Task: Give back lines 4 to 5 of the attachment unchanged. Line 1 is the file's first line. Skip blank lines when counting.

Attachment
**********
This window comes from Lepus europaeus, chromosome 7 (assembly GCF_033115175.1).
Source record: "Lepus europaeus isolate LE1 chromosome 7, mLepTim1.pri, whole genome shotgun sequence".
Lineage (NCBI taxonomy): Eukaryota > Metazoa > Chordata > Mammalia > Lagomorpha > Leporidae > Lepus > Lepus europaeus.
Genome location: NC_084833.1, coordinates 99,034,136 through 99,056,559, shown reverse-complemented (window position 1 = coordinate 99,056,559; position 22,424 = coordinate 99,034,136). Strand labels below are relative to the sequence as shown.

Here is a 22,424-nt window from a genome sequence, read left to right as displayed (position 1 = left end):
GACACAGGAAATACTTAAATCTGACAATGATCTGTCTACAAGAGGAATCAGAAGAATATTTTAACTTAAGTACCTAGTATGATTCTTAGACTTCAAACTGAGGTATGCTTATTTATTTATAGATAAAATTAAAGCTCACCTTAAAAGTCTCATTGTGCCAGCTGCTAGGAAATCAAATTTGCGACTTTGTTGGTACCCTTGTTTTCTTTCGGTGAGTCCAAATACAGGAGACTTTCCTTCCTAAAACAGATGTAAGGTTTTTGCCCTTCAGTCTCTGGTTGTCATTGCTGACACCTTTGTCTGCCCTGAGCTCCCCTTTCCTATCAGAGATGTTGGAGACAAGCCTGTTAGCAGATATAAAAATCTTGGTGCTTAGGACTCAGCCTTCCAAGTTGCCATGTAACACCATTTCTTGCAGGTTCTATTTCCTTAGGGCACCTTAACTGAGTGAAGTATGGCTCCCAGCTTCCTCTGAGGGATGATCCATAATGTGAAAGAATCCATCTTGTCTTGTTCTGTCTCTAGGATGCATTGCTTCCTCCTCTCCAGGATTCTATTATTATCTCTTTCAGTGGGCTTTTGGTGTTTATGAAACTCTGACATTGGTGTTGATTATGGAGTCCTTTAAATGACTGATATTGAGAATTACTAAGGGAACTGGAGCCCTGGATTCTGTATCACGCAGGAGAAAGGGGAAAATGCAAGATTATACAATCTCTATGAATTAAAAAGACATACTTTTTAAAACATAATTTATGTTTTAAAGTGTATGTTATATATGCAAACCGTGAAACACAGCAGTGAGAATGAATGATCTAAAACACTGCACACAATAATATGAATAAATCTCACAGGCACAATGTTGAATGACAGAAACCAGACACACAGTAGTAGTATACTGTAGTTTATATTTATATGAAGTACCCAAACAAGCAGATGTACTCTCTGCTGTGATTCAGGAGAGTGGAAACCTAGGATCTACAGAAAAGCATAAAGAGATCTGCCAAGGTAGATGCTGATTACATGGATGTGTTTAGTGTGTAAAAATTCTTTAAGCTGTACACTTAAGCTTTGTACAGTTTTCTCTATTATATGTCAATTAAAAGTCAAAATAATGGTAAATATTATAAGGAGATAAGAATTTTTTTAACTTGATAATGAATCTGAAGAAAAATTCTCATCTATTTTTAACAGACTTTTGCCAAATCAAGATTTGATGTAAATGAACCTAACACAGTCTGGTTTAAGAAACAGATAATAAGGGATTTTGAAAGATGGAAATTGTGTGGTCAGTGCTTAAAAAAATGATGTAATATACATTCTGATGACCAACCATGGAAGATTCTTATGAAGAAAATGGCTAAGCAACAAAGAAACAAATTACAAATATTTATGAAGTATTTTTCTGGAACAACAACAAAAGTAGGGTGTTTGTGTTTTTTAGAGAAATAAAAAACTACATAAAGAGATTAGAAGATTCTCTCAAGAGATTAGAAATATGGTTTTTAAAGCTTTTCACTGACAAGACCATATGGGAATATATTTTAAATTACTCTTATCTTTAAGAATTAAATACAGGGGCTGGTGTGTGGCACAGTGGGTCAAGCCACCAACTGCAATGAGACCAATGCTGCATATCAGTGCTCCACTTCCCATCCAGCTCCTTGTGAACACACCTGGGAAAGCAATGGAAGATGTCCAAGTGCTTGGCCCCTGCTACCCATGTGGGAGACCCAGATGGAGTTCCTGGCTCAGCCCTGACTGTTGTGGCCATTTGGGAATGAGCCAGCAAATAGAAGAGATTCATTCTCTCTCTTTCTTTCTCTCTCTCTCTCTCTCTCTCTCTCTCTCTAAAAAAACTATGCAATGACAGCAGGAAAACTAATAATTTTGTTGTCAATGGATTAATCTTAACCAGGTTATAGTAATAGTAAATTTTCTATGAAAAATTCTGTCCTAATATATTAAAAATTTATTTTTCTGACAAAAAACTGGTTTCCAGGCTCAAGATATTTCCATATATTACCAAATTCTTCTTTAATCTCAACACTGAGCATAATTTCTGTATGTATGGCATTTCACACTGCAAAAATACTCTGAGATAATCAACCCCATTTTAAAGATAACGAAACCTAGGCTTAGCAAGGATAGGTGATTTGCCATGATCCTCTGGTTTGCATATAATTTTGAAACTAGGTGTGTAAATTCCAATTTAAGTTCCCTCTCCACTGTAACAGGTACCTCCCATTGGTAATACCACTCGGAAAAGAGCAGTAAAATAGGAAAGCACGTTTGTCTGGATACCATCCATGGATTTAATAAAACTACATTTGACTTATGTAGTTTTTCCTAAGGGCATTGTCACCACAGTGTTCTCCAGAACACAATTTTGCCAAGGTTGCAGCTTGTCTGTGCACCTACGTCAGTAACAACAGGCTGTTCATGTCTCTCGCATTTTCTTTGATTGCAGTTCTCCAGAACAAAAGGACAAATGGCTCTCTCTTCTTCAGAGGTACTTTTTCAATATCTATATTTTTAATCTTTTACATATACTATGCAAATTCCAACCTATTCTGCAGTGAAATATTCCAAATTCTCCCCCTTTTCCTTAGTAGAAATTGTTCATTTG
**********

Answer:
Genome location: NC_084833.1, coordinates 99,034,136 through 99,056,559, shown reverse-complemented (window position 1 = coordinate 99,056,559; position 22,424 = coordinate 99,034,136). Strand labels below are relative to the sequence as shown.

Here is a 22,424-nt window from a genome sequence, read left to right as displayed (position 1 = left end):